What are you doing? Why are you doing this? What do you hope to accomplish? I am routinely asked these and similar questions in regards to my family history research.
There is a very simple answer: The obligation to find my ancestors and discover their legends. It seems that my ancestors are calling me like the sirens of the sea, “find us and tell our stories.”
It always seems one story leads to another mystery!
Where do you begin your search? Start with writing down everything you know or remember about your family. You can find blank forms and family group sheets in books at your local library or LDS Family History Center.
Once you have written down what you know, you then begin asking your parents and older family members. Write down their members, better yet, be sure and take a small handheld mini-tape recorder with you. Don’t forget extra batteries and lots of blank tapes.
Take a “how to genealogy” class and attend meetings of your local genealogy society. Get started!
“The War of the Rebellion: a Compilation of the Official Records of the Union and Confederate Armies” the Official records of the Union and Confederate armies is on-line at: http://moa.cit.cornell.edu/moa/browse.monographs/waro.html>.
Most importantly, the website includes a search engine that allows you to perform simple as well as advance searches to assist you with your research.
This on-line collection contains the formal reports, both Union and Confederate, of the first seizures of United States property in the Southern States, and of all military operations in the field, with the correspondence, orders, and returns relating specially thereto, and, as proposed is to be accompanied by an Atlas.
The series is arranged according to the campaigns and several theaters of operations (in the chronological order of the events), and the Union reports of any event will, as a rule, be immediately followed by the Confederate accounts. The correspondence, etc., not embraced in the "reports" proper will follow (first Union and next Confederate) in chronological order.
As many genealogists know, you can post queries and data on various surname and location message boards located at RootsWeb.com http://www.rootsweb.com.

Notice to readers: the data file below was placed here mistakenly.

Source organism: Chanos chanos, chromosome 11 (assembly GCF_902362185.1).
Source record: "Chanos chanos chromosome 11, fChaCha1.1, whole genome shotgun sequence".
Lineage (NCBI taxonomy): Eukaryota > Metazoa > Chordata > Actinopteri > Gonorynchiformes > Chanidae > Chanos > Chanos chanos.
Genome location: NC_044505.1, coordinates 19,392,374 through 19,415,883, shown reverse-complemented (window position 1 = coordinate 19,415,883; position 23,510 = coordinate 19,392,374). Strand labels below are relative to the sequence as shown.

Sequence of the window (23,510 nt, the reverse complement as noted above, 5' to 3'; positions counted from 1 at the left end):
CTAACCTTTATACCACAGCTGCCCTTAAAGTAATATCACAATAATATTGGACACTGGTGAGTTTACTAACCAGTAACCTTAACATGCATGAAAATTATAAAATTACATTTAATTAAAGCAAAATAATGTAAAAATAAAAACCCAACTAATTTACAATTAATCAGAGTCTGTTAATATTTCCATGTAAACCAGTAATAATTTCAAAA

On the Milam Co., TX Message Board we are lucky local newspapers have granted permission to post obituaries from their publications. Currently, the Milam Co. Message Board has about 4,900 queries and data posted.
Sometimes, it can be undaunting to have to wade through all of these items. There is a quick solution. Each Message Board has a “VIEW MESSAGE TYPE” box located on its page. The default is “ALL” messages, however you can select the category you are interested in, i.e., “QUERY” and all of the current queries will appear without any obituaries or other data.
Good luck with your search!
In this column, I will be glad to highlight and review any family history, genealogy, county history, or similar book, free of charge, if you donate a copy of the book or item. After it has been highlighted and reviewed, on a space available basis, it will be donated to the genealogy section of a library. You will receive an acknowledgment of the donation from the library. Mail item or book to me at the below address.
Lynna Kay Shuffield has written several books related to Texas genealogy and military history. She has spoken before numerous genealogy and veterans groups. Also, is a County Coordinator for the Texas GenWeb Project. Regretfully, she cannot help with individual genealogical research. Please visit the website for this column at: http://www.geocities.com/lks_friday/COLUMN-001.htm or if you have any questions, comments, suggestions for column topics, genealogy or historical society announcements, please contact her at: P. O. Box 16604, Houston, Texas 77222-6604 or e-mail: firstname.lastname@example.org
This webpage was last created on 1 Feb 2002 and was last revised on __________
Copyright © 1999, 2001, 2002 Lynna Kay Shuffield - All rights reserved.
P. O. Box 16604
Houston, Texas 77222-6604